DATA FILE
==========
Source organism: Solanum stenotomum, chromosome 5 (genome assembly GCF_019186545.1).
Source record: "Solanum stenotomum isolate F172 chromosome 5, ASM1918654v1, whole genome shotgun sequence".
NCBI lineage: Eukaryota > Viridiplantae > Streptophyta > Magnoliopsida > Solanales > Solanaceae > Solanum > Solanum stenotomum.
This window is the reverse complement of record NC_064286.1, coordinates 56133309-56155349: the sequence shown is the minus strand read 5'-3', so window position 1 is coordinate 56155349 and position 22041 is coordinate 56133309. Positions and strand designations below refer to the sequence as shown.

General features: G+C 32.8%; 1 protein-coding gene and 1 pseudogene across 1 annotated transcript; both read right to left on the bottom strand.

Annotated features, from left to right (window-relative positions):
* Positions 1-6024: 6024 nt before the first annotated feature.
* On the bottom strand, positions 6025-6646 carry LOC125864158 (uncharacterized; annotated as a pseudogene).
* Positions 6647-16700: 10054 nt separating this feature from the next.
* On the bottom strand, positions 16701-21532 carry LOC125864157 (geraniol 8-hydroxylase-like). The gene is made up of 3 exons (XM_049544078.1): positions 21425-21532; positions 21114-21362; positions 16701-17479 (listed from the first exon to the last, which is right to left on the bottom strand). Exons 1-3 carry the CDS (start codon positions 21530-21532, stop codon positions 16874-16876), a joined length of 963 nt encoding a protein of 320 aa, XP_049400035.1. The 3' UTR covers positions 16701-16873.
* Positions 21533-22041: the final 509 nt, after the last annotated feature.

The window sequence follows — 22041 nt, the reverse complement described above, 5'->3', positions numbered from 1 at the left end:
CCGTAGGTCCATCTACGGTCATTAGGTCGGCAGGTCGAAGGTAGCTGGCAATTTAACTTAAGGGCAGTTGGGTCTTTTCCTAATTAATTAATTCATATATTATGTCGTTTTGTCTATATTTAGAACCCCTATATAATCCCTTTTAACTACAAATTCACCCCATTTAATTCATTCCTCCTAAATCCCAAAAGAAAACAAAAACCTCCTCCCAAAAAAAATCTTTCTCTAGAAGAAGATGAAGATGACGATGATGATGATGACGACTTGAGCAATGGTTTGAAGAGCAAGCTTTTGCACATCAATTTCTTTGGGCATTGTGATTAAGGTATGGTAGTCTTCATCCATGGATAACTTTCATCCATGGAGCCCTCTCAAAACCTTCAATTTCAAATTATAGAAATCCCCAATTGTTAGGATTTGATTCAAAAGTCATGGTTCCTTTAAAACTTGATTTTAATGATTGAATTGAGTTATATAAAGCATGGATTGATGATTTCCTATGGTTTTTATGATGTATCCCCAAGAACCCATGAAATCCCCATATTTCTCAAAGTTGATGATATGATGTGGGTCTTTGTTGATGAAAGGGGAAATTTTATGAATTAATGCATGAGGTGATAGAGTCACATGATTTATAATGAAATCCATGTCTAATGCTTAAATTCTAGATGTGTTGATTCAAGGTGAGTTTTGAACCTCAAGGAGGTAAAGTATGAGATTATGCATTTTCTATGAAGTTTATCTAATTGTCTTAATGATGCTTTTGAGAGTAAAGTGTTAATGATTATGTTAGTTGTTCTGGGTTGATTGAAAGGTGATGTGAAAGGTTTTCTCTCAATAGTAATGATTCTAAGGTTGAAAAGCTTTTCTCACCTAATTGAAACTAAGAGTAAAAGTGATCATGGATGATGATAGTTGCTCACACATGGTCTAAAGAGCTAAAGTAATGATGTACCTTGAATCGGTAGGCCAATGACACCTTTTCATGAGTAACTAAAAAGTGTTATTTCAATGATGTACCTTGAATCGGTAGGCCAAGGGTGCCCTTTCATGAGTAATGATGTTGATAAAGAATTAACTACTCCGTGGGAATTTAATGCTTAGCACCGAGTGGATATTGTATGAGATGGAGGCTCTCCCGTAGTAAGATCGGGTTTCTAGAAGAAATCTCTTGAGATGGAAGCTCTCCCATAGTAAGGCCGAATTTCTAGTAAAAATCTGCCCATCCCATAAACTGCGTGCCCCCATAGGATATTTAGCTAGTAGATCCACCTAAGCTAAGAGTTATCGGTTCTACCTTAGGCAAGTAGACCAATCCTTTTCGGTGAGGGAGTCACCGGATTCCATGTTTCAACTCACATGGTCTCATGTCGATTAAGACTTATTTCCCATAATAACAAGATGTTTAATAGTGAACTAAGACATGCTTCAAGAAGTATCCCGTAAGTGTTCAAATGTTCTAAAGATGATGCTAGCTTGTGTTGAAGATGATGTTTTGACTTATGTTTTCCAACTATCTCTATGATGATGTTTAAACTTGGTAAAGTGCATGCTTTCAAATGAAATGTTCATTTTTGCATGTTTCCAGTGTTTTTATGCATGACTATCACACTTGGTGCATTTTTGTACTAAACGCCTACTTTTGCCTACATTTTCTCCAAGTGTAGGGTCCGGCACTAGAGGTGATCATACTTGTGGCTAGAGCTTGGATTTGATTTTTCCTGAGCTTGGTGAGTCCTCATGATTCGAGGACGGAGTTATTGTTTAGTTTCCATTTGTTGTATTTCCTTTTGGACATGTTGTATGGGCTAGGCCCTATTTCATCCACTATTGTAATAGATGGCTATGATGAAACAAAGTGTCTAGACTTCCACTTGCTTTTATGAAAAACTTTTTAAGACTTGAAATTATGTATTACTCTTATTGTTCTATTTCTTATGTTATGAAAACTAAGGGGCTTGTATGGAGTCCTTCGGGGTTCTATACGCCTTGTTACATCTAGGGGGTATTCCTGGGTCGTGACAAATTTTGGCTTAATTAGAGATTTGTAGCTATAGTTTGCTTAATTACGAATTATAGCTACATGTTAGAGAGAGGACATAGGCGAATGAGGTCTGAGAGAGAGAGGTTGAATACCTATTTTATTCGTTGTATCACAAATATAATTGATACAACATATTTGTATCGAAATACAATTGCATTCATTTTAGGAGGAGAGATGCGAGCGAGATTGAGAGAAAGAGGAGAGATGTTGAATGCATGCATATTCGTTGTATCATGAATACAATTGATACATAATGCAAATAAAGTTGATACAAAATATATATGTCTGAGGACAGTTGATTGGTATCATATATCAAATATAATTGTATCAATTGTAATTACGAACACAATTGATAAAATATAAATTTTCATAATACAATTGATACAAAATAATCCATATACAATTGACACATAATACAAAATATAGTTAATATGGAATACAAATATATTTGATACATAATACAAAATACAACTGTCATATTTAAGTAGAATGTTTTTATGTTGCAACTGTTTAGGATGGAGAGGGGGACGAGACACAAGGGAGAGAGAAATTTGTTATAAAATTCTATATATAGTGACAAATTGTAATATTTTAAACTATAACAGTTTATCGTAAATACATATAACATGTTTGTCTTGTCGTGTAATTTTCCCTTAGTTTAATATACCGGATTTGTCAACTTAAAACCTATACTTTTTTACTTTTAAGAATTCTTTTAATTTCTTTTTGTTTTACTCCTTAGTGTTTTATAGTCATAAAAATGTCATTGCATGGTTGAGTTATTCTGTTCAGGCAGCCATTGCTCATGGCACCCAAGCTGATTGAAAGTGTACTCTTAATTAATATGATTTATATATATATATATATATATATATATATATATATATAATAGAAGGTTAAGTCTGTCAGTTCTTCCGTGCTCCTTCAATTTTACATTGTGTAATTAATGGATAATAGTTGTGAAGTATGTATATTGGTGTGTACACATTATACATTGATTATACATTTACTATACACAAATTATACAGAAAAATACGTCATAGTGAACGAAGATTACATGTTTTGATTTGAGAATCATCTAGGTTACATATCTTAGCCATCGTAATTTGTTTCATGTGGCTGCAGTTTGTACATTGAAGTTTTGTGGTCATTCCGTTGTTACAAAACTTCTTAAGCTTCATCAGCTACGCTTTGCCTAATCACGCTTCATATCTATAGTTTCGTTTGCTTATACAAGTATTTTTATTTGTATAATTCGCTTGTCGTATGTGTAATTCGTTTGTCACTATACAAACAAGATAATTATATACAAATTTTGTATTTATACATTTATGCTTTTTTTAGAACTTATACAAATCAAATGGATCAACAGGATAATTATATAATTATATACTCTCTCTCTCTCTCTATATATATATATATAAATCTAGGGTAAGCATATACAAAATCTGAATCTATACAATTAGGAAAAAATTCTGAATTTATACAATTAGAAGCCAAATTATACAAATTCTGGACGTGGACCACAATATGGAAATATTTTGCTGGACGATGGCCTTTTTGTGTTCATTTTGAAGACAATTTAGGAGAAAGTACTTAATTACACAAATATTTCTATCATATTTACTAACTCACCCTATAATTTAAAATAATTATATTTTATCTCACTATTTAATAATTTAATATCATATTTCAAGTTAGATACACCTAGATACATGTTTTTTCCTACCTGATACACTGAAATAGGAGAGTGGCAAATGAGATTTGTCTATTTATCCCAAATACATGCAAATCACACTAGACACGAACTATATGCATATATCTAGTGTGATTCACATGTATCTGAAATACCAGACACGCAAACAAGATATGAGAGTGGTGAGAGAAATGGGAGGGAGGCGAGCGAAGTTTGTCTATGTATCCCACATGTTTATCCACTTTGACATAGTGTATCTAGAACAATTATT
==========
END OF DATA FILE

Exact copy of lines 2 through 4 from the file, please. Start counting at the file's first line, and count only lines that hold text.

Source record: "Solanum stenotomum isolate F172 chromosome 5, ASM1918654v1, whole genome shotgun sequence".
NCBI lineage: Eukaryota > Viridiplantae > Streptophyta > Magnoliopsida > Solanales > Solanaceae > Solanum > Solanum stenotomum.
This window is the reverse complement of record NC_064286.1, coordinates 56133309-56155349: the sequence shown is the minus strand read 5'-3', so window position 1 is coordinate 56155349 and position 22041 is coordinate 56133309. Positions and strand designations below refer to the sequence as shown.